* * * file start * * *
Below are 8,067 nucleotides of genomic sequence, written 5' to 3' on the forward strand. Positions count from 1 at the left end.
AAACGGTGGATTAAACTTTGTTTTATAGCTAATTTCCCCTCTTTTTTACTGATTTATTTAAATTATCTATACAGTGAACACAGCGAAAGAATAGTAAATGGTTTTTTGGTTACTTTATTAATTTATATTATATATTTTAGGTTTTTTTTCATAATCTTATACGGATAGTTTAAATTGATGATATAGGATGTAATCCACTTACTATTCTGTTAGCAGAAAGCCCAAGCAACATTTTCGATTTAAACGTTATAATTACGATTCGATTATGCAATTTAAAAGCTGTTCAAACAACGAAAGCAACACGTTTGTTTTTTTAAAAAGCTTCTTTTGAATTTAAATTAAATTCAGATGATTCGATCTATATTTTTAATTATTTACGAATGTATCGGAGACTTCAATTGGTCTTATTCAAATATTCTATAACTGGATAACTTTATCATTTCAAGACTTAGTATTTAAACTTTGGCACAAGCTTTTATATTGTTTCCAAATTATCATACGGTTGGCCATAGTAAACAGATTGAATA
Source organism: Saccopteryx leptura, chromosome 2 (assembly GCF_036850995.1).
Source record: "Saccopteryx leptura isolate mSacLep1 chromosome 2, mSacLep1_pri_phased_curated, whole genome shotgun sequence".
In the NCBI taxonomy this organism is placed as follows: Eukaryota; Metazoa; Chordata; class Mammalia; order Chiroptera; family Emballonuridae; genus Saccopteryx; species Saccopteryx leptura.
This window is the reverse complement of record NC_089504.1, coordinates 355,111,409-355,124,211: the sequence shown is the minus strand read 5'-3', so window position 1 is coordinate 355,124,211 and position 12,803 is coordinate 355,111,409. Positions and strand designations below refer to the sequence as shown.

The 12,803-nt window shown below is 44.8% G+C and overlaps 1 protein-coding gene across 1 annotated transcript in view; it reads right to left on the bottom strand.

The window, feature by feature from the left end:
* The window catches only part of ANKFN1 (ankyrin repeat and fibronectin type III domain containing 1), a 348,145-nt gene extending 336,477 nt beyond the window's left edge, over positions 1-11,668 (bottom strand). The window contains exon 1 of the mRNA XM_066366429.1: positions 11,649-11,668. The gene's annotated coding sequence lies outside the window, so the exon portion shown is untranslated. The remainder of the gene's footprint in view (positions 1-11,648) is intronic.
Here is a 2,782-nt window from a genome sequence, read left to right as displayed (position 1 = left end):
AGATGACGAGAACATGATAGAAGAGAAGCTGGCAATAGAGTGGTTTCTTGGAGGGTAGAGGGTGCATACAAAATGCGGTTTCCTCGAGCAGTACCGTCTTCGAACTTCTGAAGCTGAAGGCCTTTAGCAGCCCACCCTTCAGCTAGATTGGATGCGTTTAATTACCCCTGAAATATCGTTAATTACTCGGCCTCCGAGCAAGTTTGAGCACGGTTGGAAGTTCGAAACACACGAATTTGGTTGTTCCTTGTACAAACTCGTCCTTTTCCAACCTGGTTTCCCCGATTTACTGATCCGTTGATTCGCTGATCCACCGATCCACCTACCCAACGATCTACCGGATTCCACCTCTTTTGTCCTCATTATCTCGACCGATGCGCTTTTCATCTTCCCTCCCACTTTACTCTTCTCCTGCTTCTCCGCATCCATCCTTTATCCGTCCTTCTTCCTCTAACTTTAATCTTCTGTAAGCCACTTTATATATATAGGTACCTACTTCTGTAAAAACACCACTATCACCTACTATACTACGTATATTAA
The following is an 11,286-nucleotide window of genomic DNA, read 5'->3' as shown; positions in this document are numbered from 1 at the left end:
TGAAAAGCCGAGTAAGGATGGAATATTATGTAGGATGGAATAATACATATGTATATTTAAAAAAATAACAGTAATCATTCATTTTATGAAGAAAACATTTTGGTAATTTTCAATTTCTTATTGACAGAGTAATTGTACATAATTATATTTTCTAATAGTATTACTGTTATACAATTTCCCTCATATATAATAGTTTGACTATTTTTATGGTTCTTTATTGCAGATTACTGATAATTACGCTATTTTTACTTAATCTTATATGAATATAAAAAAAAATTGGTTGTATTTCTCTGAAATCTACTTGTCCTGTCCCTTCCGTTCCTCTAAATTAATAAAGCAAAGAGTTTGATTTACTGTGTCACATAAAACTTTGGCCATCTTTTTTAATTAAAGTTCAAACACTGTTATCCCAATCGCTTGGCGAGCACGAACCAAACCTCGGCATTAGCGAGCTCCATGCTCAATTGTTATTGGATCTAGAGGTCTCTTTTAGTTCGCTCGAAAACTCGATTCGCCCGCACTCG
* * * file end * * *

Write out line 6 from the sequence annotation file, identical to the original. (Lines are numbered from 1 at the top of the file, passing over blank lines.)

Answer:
This window is the reverse complement of record NC_089504.1, coordinates 355,111,409-355,124,211: the sequence shown is the minus strand read 5'-3', so window position 1 is coordinate 355,124,211 and position 12,803 is coordinate 355,111,409. Positions and strand designations below refer to the sequence as shown.